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Publication numberUS4911716 A
Publication typeGrant
Application numberUS 07/336,842
Publication date27 Mar 1990
Filing date12 Apr 1989
Priority date30 Apr 1982
Fee statusLapsed
Publication number07336842, 336842, US 4911716 A, US 4911716A, US-A-4911716, US4911716 A, US4911716A
InventorsEric D. Blom, Mark I. Singer
Original AssigneeHansa Medical Products, Inc.
Export CitationBiBTeX, EndNote, RefMan
External Links: USPTO, USPTO Assignment, Espacenet
Surgical implant for a voice prosthesis
US 4911716 A
Abstract
A surgical implant for use in voice restoration comprises a length of coiled spring. The length of coiled spring has a first end adapted for positioning adjacent the anterior wall of the esophagus of the wearer of the surgical implant and a second end adapted for positioning adjacent the posterior wall of the trachea. A voice prosthesis device for use with the surgical implant comprises a right circular cylinder, the outside diameter of which is substantially equal to the inside diameter of the length of coiled spring. This permits insertion of the voice prosthetic device from the tracheal end of the implant thereinto, as well as removal of the voice prosthetic device for cleaning, repair, or replacement. The voice prosthetic device contains a one-way valve permitting air flow from the tracheal end thereof to the esophageal end thereof, to provide the wearer with esophageal speech.
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Claims(10)
What is claimed is:
1. In combination, a surgical implant and voice prosthetic device for use in voice restoration, the implant comprising multiple coils of a resilient material, the coils defining an axis and two ends, first means provided at a first end for positioning adjacent the anterior wall of the esophagus of a wearer of the surgical implant, and second means comprising a nut having a passageway for receiving at least one of said coils, said passageway having internal threads for threadably engaging said at least one coil, and wherein said second means is provided at a second end for positioning adjacent the posterior wall of the trachea of the wearer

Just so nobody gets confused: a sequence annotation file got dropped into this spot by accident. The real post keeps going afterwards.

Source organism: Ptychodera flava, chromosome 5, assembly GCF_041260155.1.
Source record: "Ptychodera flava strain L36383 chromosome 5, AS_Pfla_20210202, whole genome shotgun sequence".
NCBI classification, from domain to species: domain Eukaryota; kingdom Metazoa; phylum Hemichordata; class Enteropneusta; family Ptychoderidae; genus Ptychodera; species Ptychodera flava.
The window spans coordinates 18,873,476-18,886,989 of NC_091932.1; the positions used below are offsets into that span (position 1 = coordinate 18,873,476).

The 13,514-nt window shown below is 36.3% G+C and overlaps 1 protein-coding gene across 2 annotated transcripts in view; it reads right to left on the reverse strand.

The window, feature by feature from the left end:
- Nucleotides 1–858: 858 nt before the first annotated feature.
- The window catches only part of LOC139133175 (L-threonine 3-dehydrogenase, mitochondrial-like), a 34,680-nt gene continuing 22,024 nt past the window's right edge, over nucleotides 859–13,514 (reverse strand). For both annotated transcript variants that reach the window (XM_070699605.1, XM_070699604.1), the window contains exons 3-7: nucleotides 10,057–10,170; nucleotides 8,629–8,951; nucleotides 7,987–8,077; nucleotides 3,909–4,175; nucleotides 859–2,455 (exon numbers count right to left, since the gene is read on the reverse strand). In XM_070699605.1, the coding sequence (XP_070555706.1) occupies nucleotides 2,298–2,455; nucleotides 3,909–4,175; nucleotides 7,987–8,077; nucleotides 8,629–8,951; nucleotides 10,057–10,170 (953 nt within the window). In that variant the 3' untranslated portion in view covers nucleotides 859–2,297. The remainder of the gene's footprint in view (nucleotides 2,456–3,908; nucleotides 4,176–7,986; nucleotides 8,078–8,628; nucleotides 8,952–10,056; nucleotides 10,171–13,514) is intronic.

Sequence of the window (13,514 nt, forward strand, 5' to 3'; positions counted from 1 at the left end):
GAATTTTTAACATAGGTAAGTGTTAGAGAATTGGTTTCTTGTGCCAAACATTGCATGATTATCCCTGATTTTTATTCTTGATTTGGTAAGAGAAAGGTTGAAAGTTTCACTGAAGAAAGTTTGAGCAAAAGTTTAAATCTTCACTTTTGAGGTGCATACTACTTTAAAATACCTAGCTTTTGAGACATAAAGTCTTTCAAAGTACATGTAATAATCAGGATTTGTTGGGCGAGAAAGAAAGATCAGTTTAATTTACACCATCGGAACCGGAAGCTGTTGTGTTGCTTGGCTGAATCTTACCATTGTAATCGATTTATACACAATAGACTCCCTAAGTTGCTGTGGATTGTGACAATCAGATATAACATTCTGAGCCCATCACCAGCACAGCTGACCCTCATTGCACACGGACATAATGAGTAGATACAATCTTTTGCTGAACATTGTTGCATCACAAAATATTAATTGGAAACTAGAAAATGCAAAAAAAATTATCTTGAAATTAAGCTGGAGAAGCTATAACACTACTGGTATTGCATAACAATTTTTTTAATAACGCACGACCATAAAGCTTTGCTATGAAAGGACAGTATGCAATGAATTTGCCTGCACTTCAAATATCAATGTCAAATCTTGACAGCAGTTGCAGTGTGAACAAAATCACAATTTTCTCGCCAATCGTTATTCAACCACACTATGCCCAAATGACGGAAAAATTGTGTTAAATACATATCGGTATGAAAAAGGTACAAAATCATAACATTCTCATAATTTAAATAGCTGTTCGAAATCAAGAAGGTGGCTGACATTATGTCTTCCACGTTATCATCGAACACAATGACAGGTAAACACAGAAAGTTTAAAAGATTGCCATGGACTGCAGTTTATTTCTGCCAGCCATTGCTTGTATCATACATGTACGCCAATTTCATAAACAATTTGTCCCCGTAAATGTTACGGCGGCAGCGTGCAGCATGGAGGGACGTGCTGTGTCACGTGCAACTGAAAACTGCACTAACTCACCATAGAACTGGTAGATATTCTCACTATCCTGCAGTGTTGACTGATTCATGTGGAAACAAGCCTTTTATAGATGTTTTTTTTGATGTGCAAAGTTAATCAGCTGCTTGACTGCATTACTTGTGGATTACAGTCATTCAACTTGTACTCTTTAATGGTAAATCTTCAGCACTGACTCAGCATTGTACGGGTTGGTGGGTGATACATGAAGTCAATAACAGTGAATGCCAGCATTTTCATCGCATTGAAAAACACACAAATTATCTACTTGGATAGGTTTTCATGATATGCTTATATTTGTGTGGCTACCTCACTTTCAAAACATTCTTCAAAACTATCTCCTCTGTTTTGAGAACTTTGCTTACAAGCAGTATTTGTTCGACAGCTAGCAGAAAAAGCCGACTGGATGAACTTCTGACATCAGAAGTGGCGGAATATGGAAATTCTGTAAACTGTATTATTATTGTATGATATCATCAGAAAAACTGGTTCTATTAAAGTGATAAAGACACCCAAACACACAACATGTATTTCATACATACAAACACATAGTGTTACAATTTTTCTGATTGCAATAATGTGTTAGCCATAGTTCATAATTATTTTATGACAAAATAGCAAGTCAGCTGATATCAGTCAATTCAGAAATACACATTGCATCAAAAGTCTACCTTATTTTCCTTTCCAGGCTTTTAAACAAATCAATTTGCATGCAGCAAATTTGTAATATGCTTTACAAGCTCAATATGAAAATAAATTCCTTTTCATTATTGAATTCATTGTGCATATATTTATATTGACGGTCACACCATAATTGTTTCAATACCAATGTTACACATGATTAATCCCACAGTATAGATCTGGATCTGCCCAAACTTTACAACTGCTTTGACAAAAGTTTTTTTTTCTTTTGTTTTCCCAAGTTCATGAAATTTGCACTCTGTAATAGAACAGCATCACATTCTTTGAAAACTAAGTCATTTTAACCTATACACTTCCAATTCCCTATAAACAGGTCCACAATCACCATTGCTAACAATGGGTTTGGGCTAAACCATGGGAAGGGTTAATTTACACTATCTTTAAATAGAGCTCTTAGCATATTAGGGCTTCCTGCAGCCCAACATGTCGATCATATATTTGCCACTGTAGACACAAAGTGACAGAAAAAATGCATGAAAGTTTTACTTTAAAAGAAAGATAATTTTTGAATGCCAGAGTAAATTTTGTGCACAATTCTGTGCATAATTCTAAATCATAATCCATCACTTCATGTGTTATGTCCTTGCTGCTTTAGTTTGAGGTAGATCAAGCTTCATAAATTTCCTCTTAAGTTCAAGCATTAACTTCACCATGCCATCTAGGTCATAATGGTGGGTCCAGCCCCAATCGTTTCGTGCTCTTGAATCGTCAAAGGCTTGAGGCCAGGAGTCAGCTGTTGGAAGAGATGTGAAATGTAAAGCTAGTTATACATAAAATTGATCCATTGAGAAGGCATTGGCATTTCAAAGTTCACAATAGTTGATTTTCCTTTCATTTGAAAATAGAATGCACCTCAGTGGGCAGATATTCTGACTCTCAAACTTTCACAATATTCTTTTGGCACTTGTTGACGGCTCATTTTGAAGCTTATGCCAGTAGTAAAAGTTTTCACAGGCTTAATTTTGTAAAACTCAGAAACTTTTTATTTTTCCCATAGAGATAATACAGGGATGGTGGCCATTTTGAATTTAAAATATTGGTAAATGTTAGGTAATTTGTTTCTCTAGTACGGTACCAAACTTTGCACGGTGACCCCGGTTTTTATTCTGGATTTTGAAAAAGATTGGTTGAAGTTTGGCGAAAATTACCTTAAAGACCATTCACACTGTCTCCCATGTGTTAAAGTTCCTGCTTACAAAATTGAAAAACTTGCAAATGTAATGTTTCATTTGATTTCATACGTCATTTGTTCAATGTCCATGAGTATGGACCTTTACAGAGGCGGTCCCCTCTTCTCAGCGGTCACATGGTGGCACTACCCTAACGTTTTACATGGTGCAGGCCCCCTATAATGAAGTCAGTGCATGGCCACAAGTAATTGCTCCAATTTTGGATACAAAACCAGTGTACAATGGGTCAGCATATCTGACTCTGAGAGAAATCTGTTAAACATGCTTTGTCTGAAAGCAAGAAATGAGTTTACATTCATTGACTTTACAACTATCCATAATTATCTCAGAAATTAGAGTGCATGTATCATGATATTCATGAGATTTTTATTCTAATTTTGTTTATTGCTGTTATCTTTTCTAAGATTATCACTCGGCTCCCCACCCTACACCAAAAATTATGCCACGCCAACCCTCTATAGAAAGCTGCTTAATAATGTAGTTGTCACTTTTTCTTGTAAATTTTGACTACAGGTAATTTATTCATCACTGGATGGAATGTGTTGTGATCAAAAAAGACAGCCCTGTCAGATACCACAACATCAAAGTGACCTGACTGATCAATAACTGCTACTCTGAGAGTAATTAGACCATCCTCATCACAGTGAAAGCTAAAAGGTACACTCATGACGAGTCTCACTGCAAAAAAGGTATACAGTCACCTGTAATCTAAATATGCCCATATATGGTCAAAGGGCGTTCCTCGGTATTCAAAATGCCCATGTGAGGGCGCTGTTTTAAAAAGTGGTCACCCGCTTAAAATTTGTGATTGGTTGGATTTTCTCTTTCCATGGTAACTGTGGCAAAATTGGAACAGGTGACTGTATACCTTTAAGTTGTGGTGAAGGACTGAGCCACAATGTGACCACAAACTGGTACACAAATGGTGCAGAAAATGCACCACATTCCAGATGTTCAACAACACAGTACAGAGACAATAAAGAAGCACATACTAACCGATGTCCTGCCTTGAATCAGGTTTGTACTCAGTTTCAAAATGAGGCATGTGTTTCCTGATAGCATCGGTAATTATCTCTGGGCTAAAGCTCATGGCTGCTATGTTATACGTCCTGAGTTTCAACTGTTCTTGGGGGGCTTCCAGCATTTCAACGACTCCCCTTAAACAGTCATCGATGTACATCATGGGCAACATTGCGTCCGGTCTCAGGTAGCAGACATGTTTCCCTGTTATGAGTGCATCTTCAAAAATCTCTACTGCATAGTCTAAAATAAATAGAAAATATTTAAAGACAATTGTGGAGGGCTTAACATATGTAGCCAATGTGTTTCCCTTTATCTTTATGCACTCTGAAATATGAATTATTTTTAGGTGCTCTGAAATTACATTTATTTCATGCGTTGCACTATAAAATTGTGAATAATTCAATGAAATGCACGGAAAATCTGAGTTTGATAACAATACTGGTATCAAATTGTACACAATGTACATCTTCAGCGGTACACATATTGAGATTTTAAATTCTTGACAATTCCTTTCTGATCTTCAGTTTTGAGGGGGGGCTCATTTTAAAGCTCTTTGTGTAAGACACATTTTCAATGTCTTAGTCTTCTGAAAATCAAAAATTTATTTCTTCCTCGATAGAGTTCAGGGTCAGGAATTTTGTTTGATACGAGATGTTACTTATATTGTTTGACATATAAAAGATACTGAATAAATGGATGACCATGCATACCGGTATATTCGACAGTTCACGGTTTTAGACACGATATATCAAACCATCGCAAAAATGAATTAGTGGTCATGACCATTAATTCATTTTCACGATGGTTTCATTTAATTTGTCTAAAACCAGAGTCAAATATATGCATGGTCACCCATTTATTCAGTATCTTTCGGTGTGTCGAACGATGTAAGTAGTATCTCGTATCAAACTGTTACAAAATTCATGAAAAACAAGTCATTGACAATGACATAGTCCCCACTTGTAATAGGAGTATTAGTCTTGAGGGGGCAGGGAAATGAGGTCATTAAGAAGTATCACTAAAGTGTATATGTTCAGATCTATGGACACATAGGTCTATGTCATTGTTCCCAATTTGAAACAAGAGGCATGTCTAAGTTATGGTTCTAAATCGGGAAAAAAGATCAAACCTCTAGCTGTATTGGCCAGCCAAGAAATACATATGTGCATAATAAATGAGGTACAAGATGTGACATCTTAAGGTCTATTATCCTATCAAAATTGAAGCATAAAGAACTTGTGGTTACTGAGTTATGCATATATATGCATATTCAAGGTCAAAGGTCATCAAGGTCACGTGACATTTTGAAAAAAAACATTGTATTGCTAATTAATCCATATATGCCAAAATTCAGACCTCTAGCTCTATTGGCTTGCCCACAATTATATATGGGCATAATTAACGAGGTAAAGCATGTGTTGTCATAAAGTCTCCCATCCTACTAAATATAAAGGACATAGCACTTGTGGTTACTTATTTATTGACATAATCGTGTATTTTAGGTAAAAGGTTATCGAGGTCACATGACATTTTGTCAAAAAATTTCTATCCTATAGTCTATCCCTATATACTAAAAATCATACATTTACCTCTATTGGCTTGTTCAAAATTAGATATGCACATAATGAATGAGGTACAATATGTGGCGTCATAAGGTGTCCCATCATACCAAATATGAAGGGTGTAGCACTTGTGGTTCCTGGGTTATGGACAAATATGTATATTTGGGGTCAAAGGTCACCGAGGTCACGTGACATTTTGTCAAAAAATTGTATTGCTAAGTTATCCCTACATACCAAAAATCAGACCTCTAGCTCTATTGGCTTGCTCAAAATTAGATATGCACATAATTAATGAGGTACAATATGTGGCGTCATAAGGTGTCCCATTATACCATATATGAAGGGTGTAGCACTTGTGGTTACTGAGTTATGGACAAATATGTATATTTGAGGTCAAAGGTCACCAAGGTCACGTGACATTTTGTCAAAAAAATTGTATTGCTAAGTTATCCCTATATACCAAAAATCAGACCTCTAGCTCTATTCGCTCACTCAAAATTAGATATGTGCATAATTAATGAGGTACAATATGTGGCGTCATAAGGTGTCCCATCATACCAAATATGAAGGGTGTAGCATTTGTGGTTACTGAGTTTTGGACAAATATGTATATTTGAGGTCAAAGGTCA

said voice prosthetic further comprising a cylinder defining an axis, a first end for positioning adjacent said first end of the coils and a second end for positioning adjacent said second end of the coils, the cylinder including means defining a passageway therethrough between said first and second ends thereof, means providing a one-way valve within said voice prosthesis device passageway and a flange extending radially outwardly adjacent said second end of said voice prosthesis device cylinder, said voice prosthesis device flange comprising two opposed faces, a first of which faces axially of said voice prosthesis device toward the posterior wall of the trachea when the voice prosthesis device is positioned in the implant and a second of which faces axially of said voice prosthesis device away from the posterior wall of the trachea when the voice prosthesis device is positioned in the implant.
2. The apparatus of claim 1 wherein the nut comprises two opposed faces, a first of which faces axially of said coils toward the posterior wall of the trachea when the nut threadably engages said at least one coil, and a second of which faces axially of said coils away from the posterior wall of the trachea when the nut threadably engages said at least one coil.
3. The apparatus of claim 2 wherein said nut further comprises means providing a second passageway extending between the first and second faces thereof.
4. The apparatus of claim 3 wherein said voice prosthesis device flange includes means defining a passageway extending therethrough between said first and second faces of said voice prosthesis device flange.